This page is a personal repository, as I develop this project and jot down my ideas/thoughts. But feel free to snoop around, if you’re interested.
The Believers is an artistic research project (ABR) I’m currently developing as part of my Critical Studies Master at the Academy of fine Arts in Vienna.
The project combines real stories I gather through interviews with survivors of spiritual abuse (ethnography) and my research on the coercive language techniques of cults. The end result is/are forms of creative non-fiction (meaning, I write and create scenes, thoughts, characters, monologues or dialogues, stories and prose out of the real stories I gather).
These can be merely in the form of writing, or photos, or recordings, or what I call poetic visualization as well as realistic portrayal (see videos below as examples of both.)
My purpose is to exhibit the stories of those having experienced coercive manipulation, and show the common, interchangeable traits and techniques utilized globally, regardless of the cult setting.
Eventually, I want to also write “scenes,” ie: acted out film sequences. I would love to combine these scenes with my auto-ethnographic writings, the (perhaps) audio interviews I’m conducting with real post-cult individuals, as well as these poetic moments of visual exploration, and the “interview” explorations. Together, they will form an ethnographic story, of sorts.
I will get into the details of all of this below, for those confused and interested in knowing more. Here are some initial examples I’ve worked on for my Colloquium Seminar at the Academy of Fine Arts in Vienna.
The Believers, episode 1
An exploration with Jason Cloud
The Believers, episode 2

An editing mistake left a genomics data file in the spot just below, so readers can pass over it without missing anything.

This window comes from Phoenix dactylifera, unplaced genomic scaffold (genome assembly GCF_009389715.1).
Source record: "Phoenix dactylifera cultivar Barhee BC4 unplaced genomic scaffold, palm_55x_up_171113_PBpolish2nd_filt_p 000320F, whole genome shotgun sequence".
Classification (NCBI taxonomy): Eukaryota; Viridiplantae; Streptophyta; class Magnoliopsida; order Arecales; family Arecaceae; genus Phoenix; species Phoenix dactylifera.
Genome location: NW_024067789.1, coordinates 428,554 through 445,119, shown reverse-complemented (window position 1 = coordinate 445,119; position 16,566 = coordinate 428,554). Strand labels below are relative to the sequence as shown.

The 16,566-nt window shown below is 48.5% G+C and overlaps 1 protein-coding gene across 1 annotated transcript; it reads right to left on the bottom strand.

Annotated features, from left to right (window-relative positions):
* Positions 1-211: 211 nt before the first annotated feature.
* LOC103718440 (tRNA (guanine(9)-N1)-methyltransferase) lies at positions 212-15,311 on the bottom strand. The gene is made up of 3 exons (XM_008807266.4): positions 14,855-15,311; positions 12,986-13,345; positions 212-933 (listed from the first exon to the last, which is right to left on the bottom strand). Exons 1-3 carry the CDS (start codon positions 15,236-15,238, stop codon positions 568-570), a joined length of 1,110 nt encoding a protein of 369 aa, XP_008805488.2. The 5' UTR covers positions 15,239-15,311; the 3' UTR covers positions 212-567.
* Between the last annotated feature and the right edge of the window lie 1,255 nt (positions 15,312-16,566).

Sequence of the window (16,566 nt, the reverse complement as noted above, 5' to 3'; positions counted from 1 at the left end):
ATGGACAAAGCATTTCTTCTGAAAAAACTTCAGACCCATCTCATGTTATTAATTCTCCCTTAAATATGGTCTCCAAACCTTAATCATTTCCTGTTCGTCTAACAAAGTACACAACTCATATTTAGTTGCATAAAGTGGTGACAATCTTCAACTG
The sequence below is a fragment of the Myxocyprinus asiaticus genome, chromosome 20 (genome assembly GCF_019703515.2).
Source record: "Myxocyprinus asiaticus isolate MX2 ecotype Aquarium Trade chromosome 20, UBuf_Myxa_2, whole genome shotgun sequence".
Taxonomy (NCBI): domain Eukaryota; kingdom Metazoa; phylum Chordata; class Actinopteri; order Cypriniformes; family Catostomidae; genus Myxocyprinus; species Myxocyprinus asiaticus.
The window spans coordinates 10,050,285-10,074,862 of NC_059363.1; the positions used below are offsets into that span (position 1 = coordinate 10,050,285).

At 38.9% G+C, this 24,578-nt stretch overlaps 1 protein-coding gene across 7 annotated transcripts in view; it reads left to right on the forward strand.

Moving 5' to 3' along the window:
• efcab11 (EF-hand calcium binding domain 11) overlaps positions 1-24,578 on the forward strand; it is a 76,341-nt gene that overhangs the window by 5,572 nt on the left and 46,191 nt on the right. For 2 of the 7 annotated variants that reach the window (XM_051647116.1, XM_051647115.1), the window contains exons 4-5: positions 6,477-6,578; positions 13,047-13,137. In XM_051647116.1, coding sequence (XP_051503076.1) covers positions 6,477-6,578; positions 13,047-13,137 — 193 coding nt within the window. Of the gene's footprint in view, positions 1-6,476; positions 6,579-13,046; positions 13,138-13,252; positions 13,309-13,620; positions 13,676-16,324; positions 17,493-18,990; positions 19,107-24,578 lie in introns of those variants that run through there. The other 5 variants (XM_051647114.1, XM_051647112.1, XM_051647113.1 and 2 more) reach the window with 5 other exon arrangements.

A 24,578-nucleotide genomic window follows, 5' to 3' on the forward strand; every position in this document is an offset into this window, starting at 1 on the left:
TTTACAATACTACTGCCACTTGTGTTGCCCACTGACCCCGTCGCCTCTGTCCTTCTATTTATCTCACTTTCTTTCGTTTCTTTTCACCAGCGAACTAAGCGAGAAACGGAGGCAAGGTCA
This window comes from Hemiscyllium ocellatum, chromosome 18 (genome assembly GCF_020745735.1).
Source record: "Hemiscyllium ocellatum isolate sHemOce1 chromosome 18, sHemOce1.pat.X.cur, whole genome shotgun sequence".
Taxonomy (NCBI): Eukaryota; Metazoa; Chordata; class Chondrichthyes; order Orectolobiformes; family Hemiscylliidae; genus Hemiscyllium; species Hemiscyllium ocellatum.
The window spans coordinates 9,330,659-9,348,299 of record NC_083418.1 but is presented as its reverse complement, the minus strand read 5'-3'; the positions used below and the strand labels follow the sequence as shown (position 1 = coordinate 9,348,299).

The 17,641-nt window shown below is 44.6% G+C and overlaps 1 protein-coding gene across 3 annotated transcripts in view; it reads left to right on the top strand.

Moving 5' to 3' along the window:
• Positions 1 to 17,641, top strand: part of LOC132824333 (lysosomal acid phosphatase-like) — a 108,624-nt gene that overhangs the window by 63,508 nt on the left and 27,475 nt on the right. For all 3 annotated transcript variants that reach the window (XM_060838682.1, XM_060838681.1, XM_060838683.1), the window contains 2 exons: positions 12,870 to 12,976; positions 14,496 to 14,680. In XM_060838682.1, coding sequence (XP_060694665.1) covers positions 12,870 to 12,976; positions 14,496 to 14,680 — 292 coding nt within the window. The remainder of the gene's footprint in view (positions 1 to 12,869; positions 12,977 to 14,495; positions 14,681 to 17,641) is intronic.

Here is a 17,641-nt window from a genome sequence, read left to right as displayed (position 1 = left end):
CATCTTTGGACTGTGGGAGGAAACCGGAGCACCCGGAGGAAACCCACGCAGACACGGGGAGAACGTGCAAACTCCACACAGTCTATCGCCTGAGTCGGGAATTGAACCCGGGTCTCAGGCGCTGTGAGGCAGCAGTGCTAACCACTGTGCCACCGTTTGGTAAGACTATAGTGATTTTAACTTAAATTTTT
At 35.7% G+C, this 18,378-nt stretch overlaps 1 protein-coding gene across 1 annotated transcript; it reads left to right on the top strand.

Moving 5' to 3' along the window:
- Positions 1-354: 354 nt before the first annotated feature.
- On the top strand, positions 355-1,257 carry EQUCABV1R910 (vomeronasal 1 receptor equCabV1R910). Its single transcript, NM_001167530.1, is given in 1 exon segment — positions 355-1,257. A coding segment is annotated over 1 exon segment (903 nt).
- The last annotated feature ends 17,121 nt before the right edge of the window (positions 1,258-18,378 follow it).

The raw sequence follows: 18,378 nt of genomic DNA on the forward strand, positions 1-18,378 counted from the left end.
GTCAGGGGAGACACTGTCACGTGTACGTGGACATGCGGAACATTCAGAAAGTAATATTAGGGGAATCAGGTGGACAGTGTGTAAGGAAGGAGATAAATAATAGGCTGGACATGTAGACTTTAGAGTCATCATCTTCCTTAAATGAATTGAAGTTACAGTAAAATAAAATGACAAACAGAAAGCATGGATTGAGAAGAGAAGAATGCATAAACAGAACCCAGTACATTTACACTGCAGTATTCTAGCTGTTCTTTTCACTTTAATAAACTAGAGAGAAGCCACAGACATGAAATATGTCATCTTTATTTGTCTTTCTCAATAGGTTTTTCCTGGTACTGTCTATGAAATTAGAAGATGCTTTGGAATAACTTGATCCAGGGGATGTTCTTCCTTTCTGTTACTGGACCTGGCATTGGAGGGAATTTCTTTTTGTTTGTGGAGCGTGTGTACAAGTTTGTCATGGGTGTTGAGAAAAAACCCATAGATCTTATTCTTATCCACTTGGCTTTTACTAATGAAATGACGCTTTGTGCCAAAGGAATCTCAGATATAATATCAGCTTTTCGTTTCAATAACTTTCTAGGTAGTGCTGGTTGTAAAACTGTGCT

An exploration with Tamalynne Grant
I’m a filmmaker with a background in commercials, narrative film and documentary making. I am also an avid researcher, one who spends an inordinate amount of time researching the intricate details and personal experiences of subjects I’m interested in. I’ve always felt restricted by conventional filmmaking, writing and narrative film construction. Yet, I believe I’m a powerful storyteller and can connect with moments and experiences as part of a larger narrative.
That’s why coming across Patricia Levy’s framework for ABR practices and qualitative research methods spoke to me. Especially the concepts of auto-ethnography and creative nonfiction. I saw that I can gather moments of reality, create fiction out of them, and explore the methods of language coercion through various and diverse creations (writings, scenes, visual poetry, interviews etc.)
So I decided to explore this topic in a more versatile manner, one that combines my film-making practice with storytelling and writing and provides output in a wide variety of genres and aesthetics.
What is a cult? And what is this cult-ish language I speak of?
Cults are an “everything in everything” belief system, generally led by a charismatic leader (but not necessarily always). They offer simple solutions to large and often unsolvable problems. They also provide a community and meaning for those seeking belonging and meaning.
Cults practice coercion and “mind-control,” though the techniques they use aren’t limited to their domain only and specifically. Some of the methods they utilize have also been adopted by ideologies, political movements and for use in marketing and propaganda tools.
Cults block critical thinking and replace them with a wide range of coercive tools that prevent wandering off the official ideology and belief system of the structure. Steve Hassan’s BITE model is a good checklist for the Behavior, Information, Thought and emotional control mechanisms and techniques utilized by cults and cult-like systems. Yet, none of these methods and coercive techniques would be possible without one thing: language
The role of language
This is where my study, research and practice begins. Language is at the root of indoctrination.
Language is what’s used to create a “mini verse” by leaders: a system of values and truths.
Cults co-opt and redefine lingo, have their own jargon that’s only comprehensible to followers and those within the cult (giving individuals “in the know” a feeling of superiority and uniqueness).